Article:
Jeri Jacquin

Coming from IFC Midnight on VOD and writer/director Natalie Erika James is the story of a family history that all begins with looking for a RELIC.

Kay (Emily Mortimer) is having to rush to her mother Edna’s (Robyn Nevin) home when it is discovered that she is missing. Along with daughter Sam (Bella Heathcote), they arrive at Edna’s home to find that there are things falling apart. Looking for clues it becomes clear that dementia might be playing a large part in the struggle to find her.

Just as quick as she disappears, Edna returns but has nothing to say about where she has been. Kay can not seem to reach her on this point, but Edna does enjoy listening Sam. As the days go by, Kay and Sam both experience Edna’s violent outbursts yet Sam has decided that she wants to stay on with Sam once Kay leaves.

Not knowing what else to do, Kay begins to suspect that there is something in the house, something malevolent, something that wants to hurt them all. The women must come together to fight against what ever it is that has taken hold of the house.

Mortimer as Kay is a woman who clearly wants to find her mother and then go home. There is an obvious rift between them with hostility that they both only tap on. There is no way they could possibly know that the underlying issues are feeding into what ever it is that is taking over the family home. Mortimer also gives us the performance of a mother with a daughter who has the same strong will as her own mother.

Heathcote as Sam has issues with Kay and does just about anything she can to irritate her. Now this mother-daughter pair has problems that they also do not tap into. So now the circle of women not talking is complete. When Sam decides to continue to live with Edna, it feeds even more into the darkness of the house.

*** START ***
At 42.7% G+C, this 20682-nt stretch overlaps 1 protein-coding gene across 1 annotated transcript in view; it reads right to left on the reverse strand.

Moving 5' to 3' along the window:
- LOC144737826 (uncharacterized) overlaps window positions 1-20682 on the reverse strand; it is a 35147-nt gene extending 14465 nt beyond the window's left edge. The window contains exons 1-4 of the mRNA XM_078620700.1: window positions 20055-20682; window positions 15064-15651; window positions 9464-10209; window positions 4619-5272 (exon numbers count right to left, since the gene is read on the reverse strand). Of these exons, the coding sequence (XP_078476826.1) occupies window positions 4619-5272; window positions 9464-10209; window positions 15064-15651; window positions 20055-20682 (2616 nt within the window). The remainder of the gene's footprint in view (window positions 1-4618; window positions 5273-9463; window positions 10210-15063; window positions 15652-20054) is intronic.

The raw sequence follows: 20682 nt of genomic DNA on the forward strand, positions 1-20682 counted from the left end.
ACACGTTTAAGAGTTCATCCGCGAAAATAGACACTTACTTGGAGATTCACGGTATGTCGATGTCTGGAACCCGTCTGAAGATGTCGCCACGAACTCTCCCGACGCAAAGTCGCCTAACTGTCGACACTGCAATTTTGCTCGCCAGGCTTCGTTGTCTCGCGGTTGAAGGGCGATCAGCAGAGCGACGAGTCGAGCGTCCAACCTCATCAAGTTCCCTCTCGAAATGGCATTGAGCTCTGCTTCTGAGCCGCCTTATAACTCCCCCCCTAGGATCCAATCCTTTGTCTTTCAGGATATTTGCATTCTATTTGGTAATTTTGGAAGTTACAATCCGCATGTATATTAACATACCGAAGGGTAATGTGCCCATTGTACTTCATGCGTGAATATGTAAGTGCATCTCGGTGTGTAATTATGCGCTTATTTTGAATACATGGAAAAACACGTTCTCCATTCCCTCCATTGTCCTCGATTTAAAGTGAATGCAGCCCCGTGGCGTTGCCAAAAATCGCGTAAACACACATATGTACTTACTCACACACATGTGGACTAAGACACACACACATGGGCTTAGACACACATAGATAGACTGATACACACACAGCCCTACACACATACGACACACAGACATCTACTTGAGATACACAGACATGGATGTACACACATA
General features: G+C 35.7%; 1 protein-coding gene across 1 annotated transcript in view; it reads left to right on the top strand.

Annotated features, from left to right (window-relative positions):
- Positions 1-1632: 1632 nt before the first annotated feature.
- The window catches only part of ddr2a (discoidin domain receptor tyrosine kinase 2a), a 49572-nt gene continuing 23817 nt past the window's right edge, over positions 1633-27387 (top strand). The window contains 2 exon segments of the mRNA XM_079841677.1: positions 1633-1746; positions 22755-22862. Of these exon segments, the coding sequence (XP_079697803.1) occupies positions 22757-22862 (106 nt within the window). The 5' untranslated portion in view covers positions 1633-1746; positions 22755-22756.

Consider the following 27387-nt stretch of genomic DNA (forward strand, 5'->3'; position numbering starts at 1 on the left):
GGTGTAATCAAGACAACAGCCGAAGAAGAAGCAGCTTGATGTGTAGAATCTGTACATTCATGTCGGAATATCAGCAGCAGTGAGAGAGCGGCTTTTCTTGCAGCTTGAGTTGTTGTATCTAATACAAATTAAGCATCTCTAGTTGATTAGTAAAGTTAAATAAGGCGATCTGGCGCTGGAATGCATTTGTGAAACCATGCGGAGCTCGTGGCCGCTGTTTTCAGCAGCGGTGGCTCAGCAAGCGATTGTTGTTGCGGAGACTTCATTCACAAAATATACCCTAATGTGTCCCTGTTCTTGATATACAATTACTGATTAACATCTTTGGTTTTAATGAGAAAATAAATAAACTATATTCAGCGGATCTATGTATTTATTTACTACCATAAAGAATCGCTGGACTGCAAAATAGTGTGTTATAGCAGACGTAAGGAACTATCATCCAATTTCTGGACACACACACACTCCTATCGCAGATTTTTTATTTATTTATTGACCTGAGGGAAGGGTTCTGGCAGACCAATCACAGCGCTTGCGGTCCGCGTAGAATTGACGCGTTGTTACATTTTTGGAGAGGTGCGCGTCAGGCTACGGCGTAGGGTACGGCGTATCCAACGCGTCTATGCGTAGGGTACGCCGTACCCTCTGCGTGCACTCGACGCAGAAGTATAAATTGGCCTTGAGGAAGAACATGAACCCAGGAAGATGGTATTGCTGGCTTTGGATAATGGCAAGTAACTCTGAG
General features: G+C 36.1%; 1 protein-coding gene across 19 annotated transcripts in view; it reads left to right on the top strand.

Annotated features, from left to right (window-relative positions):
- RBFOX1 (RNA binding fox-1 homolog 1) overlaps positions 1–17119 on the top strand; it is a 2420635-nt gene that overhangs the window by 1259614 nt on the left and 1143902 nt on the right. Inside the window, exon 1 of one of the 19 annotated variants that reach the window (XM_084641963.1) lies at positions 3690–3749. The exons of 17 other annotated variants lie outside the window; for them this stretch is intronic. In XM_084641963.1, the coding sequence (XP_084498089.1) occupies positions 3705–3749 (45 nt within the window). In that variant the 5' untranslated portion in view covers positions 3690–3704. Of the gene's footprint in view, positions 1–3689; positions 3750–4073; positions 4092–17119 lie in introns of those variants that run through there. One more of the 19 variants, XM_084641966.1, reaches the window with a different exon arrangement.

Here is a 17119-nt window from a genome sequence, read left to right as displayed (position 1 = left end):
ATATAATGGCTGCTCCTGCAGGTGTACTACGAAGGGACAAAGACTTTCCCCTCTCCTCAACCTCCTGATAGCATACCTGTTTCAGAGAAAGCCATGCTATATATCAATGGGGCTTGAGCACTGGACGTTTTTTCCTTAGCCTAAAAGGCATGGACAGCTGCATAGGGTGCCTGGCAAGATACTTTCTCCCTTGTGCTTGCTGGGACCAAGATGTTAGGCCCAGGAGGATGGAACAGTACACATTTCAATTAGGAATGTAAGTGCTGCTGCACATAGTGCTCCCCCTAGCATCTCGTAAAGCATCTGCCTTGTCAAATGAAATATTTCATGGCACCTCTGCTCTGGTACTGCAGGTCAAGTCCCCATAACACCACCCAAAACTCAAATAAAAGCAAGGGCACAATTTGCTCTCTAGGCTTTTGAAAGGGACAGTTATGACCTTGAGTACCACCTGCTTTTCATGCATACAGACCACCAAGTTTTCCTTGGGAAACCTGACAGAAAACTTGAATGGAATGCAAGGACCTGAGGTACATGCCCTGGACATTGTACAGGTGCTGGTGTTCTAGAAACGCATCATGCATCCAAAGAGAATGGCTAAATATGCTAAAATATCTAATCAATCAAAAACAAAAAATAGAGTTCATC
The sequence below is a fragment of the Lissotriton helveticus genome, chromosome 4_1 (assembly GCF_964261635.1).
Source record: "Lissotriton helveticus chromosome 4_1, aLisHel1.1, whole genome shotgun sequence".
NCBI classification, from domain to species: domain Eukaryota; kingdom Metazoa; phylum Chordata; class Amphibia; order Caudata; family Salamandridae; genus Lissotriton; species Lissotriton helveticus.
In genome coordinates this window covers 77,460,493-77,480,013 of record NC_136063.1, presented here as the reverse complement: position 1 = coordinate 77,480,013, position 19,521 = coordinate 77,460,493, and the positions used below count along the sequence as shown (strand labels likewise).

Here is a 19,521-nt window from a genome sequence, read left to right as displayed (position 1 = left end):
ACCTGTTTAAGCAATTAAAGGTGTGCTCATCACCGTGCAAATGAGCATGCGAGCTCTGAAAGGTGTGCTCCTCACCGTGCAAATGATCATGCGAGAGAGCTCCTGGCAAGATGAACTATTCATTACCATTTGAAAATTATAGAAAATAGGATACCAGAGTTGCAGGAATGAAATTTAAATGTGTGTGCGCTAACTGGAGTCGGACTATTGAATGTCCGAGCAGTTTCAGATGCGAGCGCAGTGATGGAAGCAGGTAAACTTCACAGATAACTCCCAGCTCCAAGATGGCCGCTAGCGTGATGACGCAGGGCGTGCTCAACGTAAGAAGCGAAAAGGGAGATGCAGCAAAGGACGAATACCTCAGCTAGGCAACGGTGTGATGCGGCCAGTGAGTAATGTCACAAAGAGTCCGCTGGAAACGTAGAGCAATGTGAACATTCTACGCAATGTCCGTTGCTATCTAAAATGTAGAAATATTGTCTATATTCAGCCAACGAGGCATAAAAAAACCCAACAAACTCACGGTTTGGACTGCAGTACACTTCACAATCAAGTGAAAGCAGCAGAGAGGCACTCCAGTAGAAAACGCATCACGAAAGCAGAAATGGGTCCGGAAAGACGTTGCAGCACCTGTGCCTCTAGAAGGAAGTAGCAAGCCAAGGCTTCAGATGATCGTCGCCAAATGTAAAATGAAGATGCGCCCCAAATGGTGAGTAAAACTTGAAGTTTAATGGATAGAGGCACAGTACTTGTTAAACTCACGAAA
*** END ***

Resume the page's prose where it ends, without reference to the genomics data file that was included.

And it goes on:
Nevin as Edna, and I have to say this, creeped me out totally. What a stunning ability to stare in a way that you know there isn’t any good that is going to come from her character. That being said, there is one scene between Nevin and Mortimer that is the most frightening thing but at the same time it is the most moving. Just well done all around.

IFC Films is a leading distributor of quality talent-driven independent films. Some of the company’s successes include BOYHOOD, FRANCES HA, MY BIG FAT GREEK WEDDING, Y TU MAMA TAMBIEN, TOUCHING THE VOID, CHE, TINY FURNITURE and CARLOS. For more information on films from IFC please visit

RELIC is a suspenseful and creepy film that has underlying tones of three generations of women who just can’t get past their own issues. The story is slow in its telling but oh what an uphill ride of eeriness and tragedy until it reaches a peak and just when you think it will be a swift ride down the haunted rails – the story continues to be slow until it’s done with the viewer. Leading up to a crescendo that brings a mixture of horror and reconciliation based on that very same horror.

The story being told may start out as a horror film but looking deeper one has to wonder which is the horror – what lives in the house or the three women with their own secrets that are equally as frightening. This is a film that 2020 will be remembered for.

The cinematography is the fourth “person” in the film bringing the home into focus as the gritty old house filled with both good and bad memories. What a beautiful way to bring RELIC all into focus in such a way that it is a cool place that I would never want to live.

RELIC is a great escape and I intend to see it again. This is a sofa-blanket-popcorn-lights-out film that will keep your heart thumping.

In the end – everything decays!



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About the Author

Jeri Jacquin

Jeri Jacquin covers film, television, DVD/Bluray releases, celebrity interviews, festivals and all things entertainment.